A comparison of the mean scores for the global and subscales presented in table 3 [Tab. 3] shows that the competence domains differ with regard to the level of competence respectively.

Intercorrelations of the overall scales

The overall scales of the FKM_L correlate moderately to highly with each other (see table 4 [Tab. 4]). The highest correlations exist between the overall scale Social and Communicative Competence (KK) and the overall scale Student Centred Learning (LO) as well as between the overall scale Reflection and Further Development of Own Teaching Practice (RW) and the overall System-based Teaching and Learning (SL) scale.

Examples of evaluations

To illustrate, figure 1 [Fig. 1] shows scale scores of the total scales of the six competency domains for each of three randomly selected participants of the MQ I and MQ II courses. Differences between the scale scores can be seen both within and between the competence fields. With one exception, the scale scores of the participants in the MQ II course are all above the scale scores of the participants in the MQ I courses. Accordingly, an analysis of the group means reveals significant differences between the courses for four of the six overall scales.

The illustration of the subscale scores for the three randomly selected participants of the MQ I courses for the competence domain Social and Communicative Competence (see figure 2 [Fig. 2]) shows intraindividual and interindividual competence level differences within this competence domain. In the context of counselling events, it can be useful to look at differences of an individual within a subskill at the single-item level. This can be demonstrated by the example of subscale KK04 on constructive feedback for person MQ I_3, who ticked the three items of this scale as follows:

“1” You follow common feedback rules when giving feedback.

“3” You recognize and use appropriate times for feedback discussions.

“1” You know and use various feedback tools.

These statements may indicate that the person already holds feedback discussions in his or her (teaching) practice, but so far has no knowledge of feedback rules and feedback instruments. In a post-course survey, one would expect these items to be rated more strongly as true. However, a reliable interpretation of such differences requires the determination of appropriate confidence intervals.


The analyses of psychometric properties of the FKM_L yielded mostly satisfactory results. In the following, the results are discussed separately for the subscales, overall scales, and global items as well as for the examples of evaluations.


For each of the six competence areas, three to four subscales were formed to capture sub- competencies. Since internal consistencies between CR-α=.60 and CR-α=.70 are considered sufficient for group comparisons [23], [26] and reliabilities of CR-α=.80 are considered good [27], the coefficients (CR-α=.71 to CR-α=.93) obtained for the 22 subscales are in an acceptable to good range.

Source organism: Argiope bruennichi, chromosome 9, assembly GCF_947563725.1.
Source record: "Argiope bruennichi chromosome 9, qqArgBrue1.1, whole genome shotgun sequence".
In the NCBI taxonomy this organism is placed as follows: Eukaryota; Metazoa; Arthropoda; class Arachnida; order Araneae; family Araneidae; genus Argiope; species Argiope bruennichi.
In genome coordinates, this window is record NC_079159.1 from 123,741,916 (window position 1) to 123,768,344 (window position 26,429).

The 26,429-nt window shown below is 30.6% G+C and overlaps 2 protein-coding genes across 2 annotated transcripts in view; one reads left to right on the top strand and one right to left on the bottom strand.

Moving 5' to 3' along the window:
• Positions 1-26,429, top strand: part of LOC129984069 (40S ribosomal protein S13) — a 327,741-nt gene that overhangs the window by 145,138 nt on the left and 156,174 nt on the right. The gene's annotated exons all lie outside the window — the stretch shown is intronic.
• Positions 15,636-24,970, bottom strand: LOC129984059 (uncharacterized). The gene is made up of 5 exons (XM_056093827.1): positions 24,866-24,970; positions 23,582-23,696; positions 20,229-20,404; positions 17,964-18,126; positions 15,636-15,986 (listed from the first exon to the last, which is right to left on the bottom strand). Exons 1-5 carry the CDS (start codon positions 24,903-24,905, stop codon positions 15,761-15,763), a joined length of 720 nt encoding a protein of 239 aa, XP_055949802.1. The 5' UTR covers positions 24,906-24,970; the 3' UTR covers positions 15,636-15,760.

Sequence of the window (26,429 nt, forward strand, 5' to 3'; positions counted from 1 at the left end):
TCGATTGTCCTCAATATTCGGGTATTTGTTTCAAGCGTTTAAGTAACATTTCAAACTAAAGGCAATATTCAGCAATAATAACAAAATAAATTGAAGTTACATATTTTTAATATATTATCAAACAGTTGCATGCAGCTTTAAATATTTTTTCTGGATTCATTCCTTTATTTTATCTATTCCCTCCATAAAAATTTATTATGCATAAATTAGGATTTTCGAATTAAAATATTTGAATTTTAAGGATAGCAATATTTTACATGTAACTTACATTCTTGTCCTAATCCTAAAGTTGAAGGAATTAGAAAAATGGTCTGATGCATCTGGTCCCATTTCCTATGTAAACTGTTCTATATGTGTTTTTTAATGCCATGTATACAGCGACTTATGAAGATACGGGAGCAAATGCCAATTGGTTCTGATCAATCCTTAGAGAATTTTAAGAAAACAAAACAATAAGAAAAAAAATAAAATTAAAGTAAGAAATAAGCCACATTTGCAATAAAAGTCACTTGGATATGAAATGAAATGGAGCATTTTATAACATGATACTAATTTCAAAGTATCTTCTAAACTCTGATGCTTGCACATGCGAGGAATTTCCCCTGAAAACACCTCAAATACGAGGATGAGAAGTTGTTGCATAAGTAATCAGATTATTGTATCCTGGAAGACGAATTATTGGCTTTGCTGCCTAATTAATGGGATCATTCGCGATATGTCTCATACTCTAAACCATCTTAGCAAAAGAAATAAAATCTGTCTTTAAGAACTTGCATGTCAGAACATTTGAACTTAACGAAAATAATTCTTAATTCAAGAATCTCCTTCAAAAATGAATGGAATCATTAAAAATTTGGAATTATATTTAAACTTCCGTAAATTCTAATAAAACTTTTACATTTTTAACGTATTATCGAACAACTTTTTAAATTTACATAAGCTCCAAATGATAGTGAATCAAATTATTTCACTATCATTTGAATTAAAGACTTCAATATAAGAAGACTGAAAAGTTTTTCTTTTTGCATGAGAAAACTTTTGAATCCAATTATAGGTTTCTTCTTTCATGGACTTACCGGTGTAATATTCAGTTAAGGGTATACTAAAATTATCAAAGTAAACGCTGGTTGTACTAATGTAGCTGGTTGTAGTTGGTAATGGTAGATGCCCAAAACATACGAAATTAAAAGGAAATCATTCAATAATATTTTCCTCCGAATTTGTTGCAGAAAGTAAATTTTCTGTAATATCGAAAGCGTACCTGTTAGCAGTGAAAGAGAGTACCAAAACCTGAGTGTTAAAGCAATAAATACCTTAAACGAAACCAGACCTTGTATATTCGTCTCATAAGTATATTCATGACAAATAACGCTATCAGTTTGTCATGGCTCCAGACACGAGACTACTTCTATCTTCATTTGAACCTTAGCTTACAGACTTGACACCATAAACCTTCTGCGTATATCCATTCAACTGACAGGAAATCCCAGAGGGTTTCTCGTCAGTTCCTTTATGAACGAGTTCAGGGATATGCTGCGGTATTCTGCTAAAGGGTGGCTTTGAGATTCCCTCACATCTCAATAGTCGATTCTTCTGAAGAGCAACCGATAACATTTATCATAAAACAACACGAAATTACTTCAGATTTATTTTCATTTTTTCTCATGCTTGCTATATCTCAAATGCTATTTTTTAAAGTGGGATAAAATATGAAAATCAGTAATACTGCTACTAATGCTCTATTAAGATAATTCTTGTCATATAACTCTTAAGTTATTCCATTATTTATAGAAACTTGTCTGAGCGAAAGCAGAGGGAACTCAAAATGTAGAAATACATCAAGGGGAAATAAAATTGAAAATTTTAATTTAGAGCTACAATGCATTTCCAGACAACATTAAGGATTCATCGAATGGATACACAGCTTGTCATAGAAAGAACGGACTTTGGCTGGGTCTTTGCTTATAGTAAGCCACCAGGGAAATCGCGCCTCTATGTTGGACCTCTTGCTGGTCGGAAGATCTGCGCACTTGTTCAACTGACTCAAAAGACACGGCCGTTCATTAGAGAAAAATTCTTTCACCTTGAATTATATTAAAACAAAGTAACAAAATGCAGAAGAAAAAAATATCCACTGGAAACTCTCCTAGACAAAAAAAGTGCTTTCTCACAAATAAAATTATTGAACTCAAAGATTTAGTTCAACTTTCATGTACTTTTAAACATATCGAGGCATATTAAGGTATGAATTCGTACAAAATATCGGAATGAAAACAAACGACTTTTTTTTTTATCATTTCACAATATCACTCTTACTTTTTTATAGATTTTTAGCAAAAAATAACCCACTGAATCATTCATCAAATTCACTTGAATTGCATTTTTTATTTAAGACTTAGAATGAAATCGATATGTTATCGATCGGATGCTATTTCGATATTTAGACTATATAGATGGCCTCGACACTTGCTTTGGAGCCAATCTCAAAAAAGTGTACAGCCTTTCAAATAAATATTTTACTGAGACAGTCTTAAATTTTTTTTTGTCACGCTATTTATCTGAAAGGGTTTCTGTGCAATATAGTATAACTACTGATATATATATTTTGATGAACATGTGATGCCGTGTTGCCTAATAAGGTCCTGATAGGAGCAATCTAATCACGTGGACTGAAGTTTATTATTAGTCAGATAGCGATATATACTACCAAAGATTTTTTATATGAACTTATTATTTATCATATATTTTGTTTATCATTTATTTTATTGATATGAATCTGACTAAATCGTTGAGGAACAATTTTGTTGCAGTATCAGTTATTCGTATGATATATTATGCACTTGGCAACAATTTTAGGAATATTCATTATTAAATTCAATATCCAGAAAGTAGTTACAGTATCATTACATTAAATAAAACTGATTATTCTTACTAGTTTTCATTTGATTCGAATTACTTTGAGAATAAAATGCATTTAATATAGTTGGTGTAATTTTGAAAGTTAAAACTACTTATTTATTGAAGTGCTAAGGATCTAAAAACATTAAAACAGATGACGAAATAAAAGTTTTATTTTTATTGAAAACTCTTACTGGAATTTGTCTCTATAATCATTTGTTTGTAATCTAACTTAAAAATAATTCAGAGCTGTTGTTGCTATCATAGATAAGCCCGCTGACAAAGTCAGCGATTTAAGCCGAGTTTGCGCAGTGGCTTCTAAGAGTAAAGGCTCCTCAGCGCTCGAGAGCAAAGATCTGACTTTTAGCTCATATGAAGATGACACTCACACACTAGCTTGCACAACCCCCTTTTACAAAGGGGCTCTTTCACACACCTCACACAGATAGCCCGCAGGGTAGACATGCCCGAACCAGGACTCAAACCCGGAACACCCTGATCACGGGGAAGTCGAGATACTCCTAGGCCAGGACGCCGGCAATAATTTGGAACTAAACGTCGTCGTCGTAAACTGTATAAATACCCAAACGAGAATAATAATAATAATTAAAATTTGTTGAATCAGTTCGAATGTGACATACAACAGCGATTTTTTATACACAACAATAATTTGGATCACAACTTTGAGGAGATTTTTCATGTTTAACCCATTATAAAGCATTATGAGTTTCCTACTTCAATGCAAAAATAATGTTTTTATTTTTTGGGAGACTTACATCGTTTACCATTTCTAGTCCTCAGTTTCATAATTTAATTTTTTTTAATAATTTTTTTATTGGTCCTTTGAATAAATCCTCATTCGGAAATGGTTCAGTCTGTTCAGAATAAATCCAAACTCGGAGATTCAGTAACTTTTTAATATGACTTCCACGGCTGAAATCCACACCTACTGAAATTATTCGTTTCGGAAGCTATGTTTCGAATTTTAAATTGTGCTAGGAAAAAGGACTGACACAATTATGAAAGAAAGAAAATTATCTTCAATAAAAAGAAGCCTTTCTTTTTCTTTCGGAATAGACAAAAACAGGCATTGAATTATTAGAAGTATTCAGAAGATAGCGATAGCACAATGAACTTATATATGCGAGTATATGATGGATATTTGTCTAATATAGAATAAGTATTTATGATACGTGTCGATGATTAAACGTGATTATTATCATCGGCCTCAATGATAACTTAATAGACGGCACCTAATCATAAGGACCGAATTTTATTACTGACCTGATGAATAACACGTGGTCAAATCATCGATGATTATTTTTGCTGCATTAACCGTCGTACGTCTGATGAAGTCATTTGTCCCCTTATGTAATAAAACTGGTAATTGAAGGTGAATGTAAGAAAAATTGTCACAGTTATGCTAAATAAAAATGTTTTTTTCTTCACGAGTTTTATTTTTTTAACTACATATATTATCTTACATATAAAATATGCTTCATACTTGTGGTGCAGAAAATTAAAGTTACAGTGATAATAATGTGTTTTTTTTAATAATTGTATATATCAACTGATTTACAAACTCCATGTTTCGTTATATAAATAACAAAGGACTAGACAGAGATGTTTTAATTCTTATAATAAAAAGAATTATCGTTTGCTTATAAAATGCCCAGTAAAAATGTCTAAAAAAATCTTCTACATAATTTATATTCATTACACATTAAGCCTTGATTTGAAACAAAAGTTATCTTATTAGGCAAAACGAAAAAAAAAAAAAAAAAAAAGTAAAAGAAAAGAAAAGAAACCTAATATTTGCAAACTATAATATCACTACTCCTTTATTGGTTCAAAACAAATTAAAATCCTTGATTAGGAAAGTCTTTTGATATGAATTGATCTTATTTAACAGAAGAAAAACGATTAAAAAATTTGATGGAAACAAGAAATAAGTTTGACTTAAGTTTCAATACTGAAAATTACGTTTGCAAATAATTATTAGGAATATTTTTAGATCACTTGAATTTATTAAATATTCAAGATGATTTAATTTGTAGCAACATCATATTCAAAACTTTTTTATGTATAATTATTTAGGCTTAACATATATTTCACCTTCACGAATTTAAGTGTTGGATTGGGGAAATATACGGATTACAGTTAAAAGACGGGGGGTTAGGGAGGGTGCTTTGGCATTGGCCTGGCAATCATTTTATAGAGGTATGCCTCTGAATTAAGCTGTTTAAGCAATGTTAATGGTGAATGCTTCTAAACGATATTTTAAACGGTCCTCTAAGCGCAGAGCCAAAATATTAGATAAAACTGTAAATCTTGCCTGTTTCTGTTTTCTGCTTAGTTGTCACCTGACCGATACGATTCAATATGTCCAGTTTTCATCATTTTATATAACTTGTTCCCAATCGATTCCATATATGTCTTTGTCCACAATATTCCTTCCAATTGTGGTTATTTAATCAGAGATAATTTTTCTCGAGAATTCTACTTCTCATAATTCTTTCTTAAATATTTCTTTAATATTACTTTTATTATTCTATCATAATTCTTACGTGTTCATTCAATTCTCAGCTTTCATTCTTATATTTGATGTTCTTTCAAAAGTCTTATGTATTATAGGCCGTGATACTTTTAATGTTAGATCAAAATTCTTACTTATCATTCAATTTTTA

The discriminatory power of an item shows how well the response to the item predicts the corresponding scale sum value [24]. All the discriminatory power values determined for the subscales, with values between .34 and .91, are located in a consistently acceptable to satisfactory range. To determine whether a differentiation between persons with different levels of competence is possible with the individual items, difficulty indices were calculated for the items of the subscales. In addition, for each subscale the mean of the difficulty indices of their respective items was determined. According to Döring and Bortz [24], extremely difficult items (difficulty index <20%) as well as extremely easy items (difficulty index >80%) are to be regarded as providing little information on their ability to differentiate between respondents. The results show that the latter applies to one subscale each of the competence fields Student Centred Learning and Role Model and Professional Behaviour. A closer look at the items suggests that this is due to the fact that the items are phrased in a comparatively global way (e.g. “They value mutual respect”) and may possibly encourage self-serving answers. In three of the subscales, items have difficulty indices between 18% and 25%, i.e. only a maximum of 25 percent of the participants have ticked the items as applicable. Two of these subscales are assigned to the competence field of System-based Teaching and Learning, one subscale to the competence field of Reflection and Further Development of own Teaching Practice. The relevant items of these subscales usually address active participation in the planning and implementation of the curriculum. However, the participants of the medical didactics courses are heterogeneous in many ways. The participants come from different subjects, are active in different positions and functions and have been able to gain experience in teaching for more or less time. It is thus understandable that they can assess the items described above as applicable to varying degrees depending on their background. The subscales with too easy or too difficult items can nevertheless be used as a didactic tool to reflect on the respective teaching competences. Nevertheless, further analysis should be conducted to possibly supplement and/or reformulate the items of these subscales. Additional cognitive pre-tests might provide valuable clues as to how these items could be reworded.